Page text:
How To Hide Levelers In Furniture Legs

Barna Mink’s Homepage - Hidden Leveling Legs

Take a look at this furniture leg I made:

At first glance, it doesn’t seem like anything is out of the ordinary. It’s a 1 1/2" square post that was made by laminating two 3/4" plywood panels together, then cut to size. The corners were rounded over on the router table. Finally a felt circle was pressed on the end of the leg to protect the floor it will stand on.

…or so it appears. Because take a look at another picture of the same leg:

Aha! The leg has a neat built-in leveling feature. IMO such leveling legs are very underappreciated. I almost never see a discussion of them on woodworking sites. But they’re actually very practical and will save tons of frustration throughout the lifetime of the furniture. In this post I show how I build this leveler assembly.

By the way: rocking furniture is not necessarily the woodworker’s fault. Wood can shift over time, and few houses will have perfectly level floors everywhere. We live in an old1 house with the original mahogany hardwood floors which are 1) beautiful and 2) also quite uneven. So there is almost no point in being super perfectionist about evenness… it’s pretty much assured that levelers will be needed at one point or another. It’s much better to build the leveling feature into the pieces instead of having to constantly shim the legs with unsightly makeshift solutions.

The leveling assembly I’m showing here costs pennies, and can be put into the leg in under two minutes by drilling two holes. When fully closed, no one will know it’s even there.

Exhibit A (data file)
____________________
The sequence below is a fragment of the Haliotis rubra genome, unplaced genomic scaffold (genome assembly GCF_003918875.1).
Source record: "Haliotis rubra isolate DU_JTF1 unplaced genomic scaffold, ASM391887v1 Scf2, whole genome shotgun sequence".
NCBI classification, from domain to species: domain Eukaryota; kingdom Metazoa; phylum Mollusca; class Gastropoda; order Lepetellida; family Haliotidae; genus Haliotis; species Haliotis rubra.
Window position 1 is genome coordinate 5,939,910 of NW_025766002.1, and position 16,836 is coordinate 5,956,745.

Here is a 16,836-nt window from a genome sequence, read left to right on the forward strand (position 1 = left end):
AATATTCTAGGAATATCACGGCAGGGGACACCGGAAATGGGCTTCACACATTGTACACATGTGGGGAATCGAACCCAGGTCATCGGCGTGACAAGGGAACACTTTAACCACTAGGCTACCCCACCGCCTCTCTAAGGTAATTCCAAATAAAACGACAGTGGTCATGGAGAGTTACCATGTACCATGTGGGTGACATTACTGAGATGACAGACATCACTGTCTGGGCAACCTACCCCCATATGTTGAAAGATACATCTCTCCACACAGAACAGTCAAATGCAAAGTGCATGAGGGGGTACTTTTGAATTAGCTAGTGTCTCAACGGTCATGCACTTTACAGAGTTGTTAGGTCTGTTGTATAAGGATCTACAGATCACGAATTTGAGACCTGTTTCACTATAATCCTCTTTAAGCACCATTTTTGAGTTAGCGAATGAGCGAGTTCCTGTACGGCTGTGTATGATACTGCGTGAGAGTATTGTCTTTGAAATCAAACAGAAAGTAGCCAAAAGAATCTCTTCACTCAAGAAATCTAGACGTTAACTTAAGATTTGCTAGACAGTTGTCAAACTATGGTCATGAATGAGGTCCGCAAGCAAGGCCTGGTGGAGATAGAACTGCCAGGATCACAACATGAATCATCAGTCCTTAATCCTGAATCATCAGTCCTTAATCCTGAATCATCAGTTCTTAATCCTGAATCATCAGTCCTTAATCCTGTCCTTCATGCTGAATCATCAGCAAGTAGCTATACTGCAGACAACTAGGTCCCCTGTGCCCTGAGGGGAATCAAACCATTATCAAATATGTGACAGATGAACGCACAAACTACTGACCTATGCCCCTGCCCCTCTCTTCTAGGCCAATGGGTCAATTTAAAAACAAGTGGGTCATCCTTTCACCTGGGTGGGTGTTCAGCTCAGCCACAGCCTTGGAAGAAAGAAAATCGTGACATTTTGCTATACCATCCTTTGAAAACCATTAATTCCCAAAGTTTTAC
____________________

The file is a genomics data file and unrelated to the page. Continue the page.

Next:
To put it together, you only need a T-nut and a bolt that fits the nut and has a flat, wide head. These often are called “elevator bolts”. You can get them in a variety of lengths and head sizes.

First, mark the center in the leg:

Then drill a hole that’s the size of the T-Nut’s outside diameter, in this case 3/4". A Forstner bit should be used in the drill, so the hole has a flat bottom and is generally tidy. The hole should be deep enough to accommidate the T-Nut plus the bolt, when fully closed.

Next drill another, deeper hole into the center, which will accommodate the bolt’s shaft. Make sure the hole is deep enough for the whole length of the bolt to fit inside the leg even if the leveler is closed all the way. Since I’m using 1/4" bolts, I drill a 3/8" hole. (Sorry, I forgot to take a picture of this step).

Then hammer the T-Nut into the hole. Here I simply use the bolt turned upside down since it’s head is also 3/4".

It all then should look like this:

Note the deeper hole in the center for the bolt’s shaft.

If the leg will stand on hardwood or otherwise sensitive floors, stick a felt pad on top of the bolt’s head. And you’re done!

I build a lot of these, and they always prove to be a great addition to the piece I’m working on.

NOTE: This setup will work best for light-duty furniture. If you build e.g. a heavy table that’s moved (dragged) around a lot, it’s possible for the dragging to loosen T-Nut to and for the whole assembly to fall out of the leg. I’d probably use a different leveler method for such furniture.

  1. Old for the U.S. – built in 1923.↩︎